Is Personalized Learning the Answer?
By Mark Lang
Education is under serious challenges today, and many believe that personalized learning is the answer. Before everyone jumps in, however, we should examine its ability to address the real problems.
The problem talked about most is students‘ unsatisfactory performance on tests and graduation rates, especially in such measures among less privileged students. These are valid concerns, but they are really just symptoms of deeper problems. If we ask why the scores are low, we find that too many kids are bored and disconnected from school, and too unwilling or unmotivated or distracted from putting in the effort that is needed.
Why? The old compact that if you perform acceptably well on a standard curriculum of subjects, then you will have access to a good job, is no longer true. Frankly, for decades public schools primarily prepared students to follow instructions with various levels of complexity based on the level of education. This is exactly what was needed for locally competitive mass production jobs.
However, today’s economy is characterized by globally interconnected innovation. In this new environment, we must prepare graduates to thrive in jobs and tasks we cannot even predict using knowledge that is yet to be developed. Their success depends not on what answers they know but rather how well they continuously learn and figure out new and ambiguous challenges.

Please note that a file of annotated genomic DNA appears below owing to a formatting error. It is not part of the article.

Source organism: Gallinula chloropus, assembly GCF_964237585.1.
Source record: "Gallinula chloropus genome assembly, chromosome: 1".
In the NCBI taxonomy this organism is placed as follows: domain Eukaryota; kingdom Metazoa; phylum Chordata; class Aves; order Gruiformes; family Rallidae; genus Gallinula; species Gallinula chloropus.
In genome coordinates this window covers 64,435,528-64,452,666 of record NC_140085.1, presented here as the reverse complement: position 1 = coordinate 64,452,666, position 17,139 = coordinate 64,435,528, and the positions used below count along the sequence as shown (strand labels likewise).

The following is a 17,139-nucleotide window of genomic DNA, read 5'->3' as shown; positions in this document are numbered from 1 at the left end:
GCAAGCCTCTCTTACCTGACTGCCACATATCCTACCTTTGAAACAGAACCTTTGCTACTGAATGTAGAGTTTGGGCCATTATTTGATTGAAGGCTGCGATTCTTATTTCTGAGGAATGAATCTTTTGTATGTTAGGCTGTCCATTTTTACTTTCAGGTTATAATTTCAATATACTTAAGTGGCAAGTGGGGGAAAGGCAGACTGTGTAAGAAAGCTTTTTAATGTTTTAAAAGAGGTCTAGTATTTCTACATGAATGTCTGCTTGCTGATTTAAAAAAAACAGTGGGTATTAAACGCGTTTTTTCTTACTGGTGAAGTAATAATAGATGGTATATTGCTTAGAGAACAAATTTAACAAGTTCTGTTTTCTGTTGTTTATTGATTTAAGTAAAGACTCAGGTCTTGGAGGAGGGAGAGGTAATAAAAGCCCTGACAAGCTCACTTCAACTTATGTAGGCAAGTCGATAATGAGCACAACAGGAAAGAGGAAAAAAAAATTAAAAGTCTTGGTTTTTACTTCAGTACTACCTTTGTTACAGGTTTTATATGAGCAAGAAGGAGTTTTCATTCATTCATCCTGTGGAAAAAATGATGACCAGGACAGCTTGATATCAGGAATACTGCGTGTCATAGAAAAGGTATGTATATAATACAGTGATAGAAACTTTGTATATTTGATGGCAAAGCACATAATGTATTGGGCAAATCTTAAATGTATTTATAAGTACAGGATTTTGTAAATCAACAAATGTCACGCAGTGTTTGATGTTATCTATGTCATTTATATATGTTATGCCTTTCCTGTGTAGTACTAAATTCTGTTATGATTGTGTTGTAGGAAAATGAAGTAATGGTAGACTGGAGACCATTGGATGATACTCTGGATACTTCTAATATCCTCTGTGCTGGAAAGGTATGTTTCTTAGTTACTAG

To make matters worse, we are now trying to educate a much more culturally and economically diverse group of students than ever before. These students bring with them a whole host of non-academic fears, traumas, biases, perspectives, mannerisms and deficits our schools were never designed to address, but nonetheless impact learning. These are no fault of the kids, but result from the very different social and economic situations, cultural backgrounds and opportunities for enrichment and support that different kids experience outside school in our wildly inequitable and discriminatory society.
These are really sobering challenges. How does personalized learning match up? I have been studying the various vendor platforms and many examples in the literature. What I see basically captures and organizes the lessons that would have been presented by the classroom teacher and textbook into a computer-mediated form, often including exercises to apply the lesson and tools to assess what is learned. This unquestionably provides value.
Students have the opportunity to advance through the material at their own pace and go over things as much as they like. In many platforms the assessments are competency-based, so students work on a lesson until they achieve the desired mastery. Students might even assess themselves based on rubrics. Further, lessons can be made more interactive and interesting on computers than in textbooks.
This all seems good until we compare against today’s education challenges. Often, students are still going through the same outdated curriculum, just at a different pace. That curriculum is still mostly content-based, with content likely to soon be obsolete or irrelevant. Students are still often taught by being spoon fed steps and answers they later apply, so they gain no experience figuring out ambiguous challenges. Finally, the learning is still artificially divided by subject and couched in an academic form that students will never see in the real world.
Even the advanced Summit Learning/Facebook platform presents familiar-looking lessons organized within traditional courses and followed by application exercises or projects related to their lesson. I am reminded of business guru Peter Drucker’s distinction between “doing things right” and “doing the right things.” Here we are doing things right (e.g. better preparing graduates to follow instructions).